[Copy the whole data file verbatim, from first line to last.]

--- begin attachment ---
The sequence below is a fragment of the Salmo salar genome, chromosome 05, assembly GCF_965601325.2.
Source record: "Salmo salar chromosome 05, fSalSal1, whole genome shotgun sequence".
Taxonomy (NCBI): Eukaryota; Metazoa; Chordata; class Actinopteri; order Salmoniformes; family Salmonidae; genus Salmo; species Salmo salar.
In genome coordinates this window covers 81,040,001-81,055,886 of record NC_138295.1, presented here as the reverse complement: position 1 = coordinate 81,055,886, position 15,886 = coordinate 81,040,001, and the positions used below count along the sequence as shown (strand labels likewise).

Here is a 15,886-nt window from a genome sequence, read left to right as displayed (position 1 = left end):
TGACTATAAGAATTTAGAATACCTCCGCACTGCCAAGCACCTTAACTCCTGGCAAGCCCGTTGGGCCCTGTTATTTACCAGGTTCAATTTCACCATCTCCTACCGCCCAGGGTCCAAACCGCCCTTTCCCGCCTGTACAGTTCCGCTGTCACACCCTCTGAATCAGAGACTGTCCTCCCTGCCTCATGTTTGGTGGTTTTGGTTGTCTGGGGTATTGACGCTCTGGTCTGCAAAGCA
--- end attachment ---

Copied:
The sequence below is a fragment of the Salmo salar genome, chromosome 05, assembly GCF_965601325.2.
Source record: "Salmo salar chromosome 05, fSalSal1, whole genome shotgun sequence".
Taxonomy (NCBI): Eukaryota; Metazoa; Chordata; class Actinopteri; order Salmoniformes; family Salmonidae; genus Salmo; species Salmo salar.
In genome coordinates this window covers 81,040,001-81,055,886 of record NC_138295.1, presented here as the reverse complement: position 1 = coordinate 81,055,886, position 15,886 = coordinate 81,040,001, and the positions used below count along the sequence as shown (strand labels likewise).

Here is a 15,886-nt window from a genome sequence, read left to right as displayed (position 1 = left end):
TGACTATAAGAATTTAGAATACCTCCGCACTGCCAAGCACCTTAACTCCTGGCAAGCCCGTTGGGCCCTGTTATTTACCAGGTTCAATTTCACCATCTCCTACCGCCCAGGGTCCAAACCGCCCTTTCCCGCCTGTACAGTTCCGCTGTCACACCCTCTGAATCAGAGACTGTCCTCCCTGCCTCATGTTTGGTGGTTTTGGTTGTCTGGGGTATTGACGCTCTGGTCTGCAAAGCA